With the power of OpenSSL and a Linux distro you can get a lot from the OpenVPN client. But studying all the different configurations can take a lot of time and effort.
That’s why learning resources like books are so valuable. Why spend time shuffling through websites when you can glean tips from tech authors & developers?
In this post I’ll share the ten best OpenVPN books you can buy to take you from a complete novice to a superuser.
If you’re a complete beginner who wants to learn quickly I’d recommend a copy of OpenVPN: Building and Integrating Virtual Private Networks. The book is currently publishing its second edition and may even release another update in the future.
It teaches everything from the basics of installing on all major OS’ to basic troubleshooting and security management. The lessons are practical and by the end of this book you’ll be very comfortable working with OpenVPN.
Although this is not a pure OpenVPN book it does contain a lot of vital information to help you understand OpenVPN. Network Know-How by John Ross is the ultimate guide to server & network administration in plain English.
Over 288 pages you’ll learn how to work on top of the latest Windows, OS X, and Linux environments and how to build networks between all of them. These tips include network printing and file sharing between multiple devices running different OS’.
But you’ll also learn about the basics of VPNs and how these work connecting from a home network into a work network or other remote server. Networking is at the core of OpenVPN so if you don’t understand networking you’ll struggle to really master the VPN client.
And while this book does assume some technical knowledge it also walks you through each project carefully. I’d recommend it to anyone who wants to learn more about computer networking without all the technical mumbo jumbo.
Diving in and getting your hands dirty should be a requirement for every technical project. Hands-on OpenVPN takes you through the entire process of installing and configuring a basic OpenVPN setup along with a remote gateway for making a connection.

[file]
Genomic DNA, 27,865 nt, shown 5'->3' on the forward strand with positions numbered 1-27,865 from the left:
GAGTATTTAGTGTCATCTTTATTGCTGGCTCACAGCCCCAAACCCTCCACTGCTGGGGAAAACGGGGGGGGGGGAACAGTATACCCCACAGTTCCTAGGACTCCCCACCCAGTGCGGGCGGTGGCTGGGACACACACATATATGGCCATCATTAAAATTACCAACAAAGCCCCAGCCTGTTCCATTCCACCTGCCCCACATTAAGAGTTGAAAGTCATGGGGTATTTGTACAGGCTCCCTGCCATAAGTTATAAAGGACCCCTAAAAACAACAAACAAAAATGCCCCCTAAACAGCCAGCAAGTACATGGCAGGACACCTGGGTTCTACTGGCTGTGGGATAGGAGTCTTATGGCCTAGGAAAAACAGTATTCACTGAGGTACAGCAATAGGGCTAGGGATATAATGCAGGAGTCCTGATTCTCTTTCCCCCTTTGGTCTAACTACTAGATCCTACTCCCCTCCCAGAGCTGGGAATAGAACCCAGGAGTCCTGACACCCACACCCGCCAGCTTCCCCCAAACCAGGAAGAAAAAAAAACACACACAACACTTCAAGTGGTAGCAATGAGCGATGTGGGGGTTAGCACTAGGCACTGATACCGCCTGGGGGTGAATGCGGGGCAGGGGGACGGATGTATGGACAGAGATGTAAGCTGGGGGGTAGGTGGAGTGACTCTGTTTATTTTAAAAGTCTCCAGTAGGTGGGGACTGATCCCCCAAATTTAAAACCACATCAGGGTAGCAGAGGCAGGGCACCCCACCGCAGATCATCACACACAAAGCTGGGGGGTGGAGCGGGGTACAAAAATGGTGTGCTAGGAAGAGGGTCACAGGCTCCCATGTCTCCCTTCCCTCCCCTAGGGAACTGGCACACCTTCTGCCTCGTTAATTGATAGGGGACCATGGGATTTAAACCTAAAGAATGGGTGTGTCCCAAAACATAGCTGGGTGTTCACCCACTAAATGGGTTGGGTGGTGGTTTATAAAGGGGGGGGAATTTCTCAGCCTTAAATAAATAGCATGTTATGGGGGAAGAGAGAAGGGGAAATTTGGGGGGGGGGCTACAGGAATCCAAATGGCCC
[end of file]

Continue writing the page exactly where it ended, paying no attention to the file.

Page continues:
The author covers both Linux and mobile Android machines, both of which run prominently on top of the OpenVPN system. This is a very short book with only 100 pages in total. But you’ll find some incredibly detailed tutorials that walk you through every step of the OpenVPN setup.
You’ll learn about the OpenVPN signature passed along with network traffic and how this connects to an OpenVPN server. The technicals are much more complicated than a traditional VPN client because there’s so much more going on behind the scenes.
It’s best if you already have some familiarity with Linux before getting this book. You should be comfortable enough to work your way around Ubuntu and should be comfortable installing/managing packages on your own.
By the end of this book you’ll have a solid grasp on OpenVPN and how it can be used in a day-to-day lifestyle.
Every connection through OpenVPN is secured via OpenSSL. This is an open source option for SSL/TLS that runs across many web servers.
Network Security with OpenSSL has just under 400 pages covering the basic functions of this open source(read: free) SSL library. You’ll learn some basics on setup and how to program over the library with C/C++. But this is not a programming book and it’s not targeted specifically at developers.
You’ll learn how to setup OpenSSL and how to avoid common pitfalls that cause security concerns on major networks. Understanding how OpenSSL works is a big step towards running a secure system on top of OpenVPN.
I do not think everyone needs to read this book to get started with VPNs. However the OpenSSL library is essential to OpenVPN so it would be useful to understand how it works and how to troubleshoot potential issues.
If you’re completely new to OpenVPN then I would highly recommend starting with this book. It’s currently in its second edition with updated chapters for the newest versions of OpenVPN and Linux.
OpenVPN: Building and Integrating Virtual Private Networks teaches everything from the very beginning of initial installation to configuration settings and SSL connections. The book offers 400+ pages of step-by-step guides for novices and experts alike.
You’ll learn how to install OpenVPN on every single OS including Windows, OSX, Linux, and iOS/Android for mobile devices. This book explains encryption and certificates in detail so you understand the basics of a secure connection.
The authors talk about common networking tools like ipconfig and traceroute. They also compare other VPN clients to OpenVPN so you can see how they all stack up against each other.
This is definitely one of the best introductory books for newbies and it can even be valuable for intermediate-level Linux users who want to go further with OpenVPN.
You really can’t master OpenVPN without understanding the Linux platform that powers most OpenVPN servers. Understanding Linux Network Internals teaches the networking features behind TCP/IP connections and how these work to connect with other computers.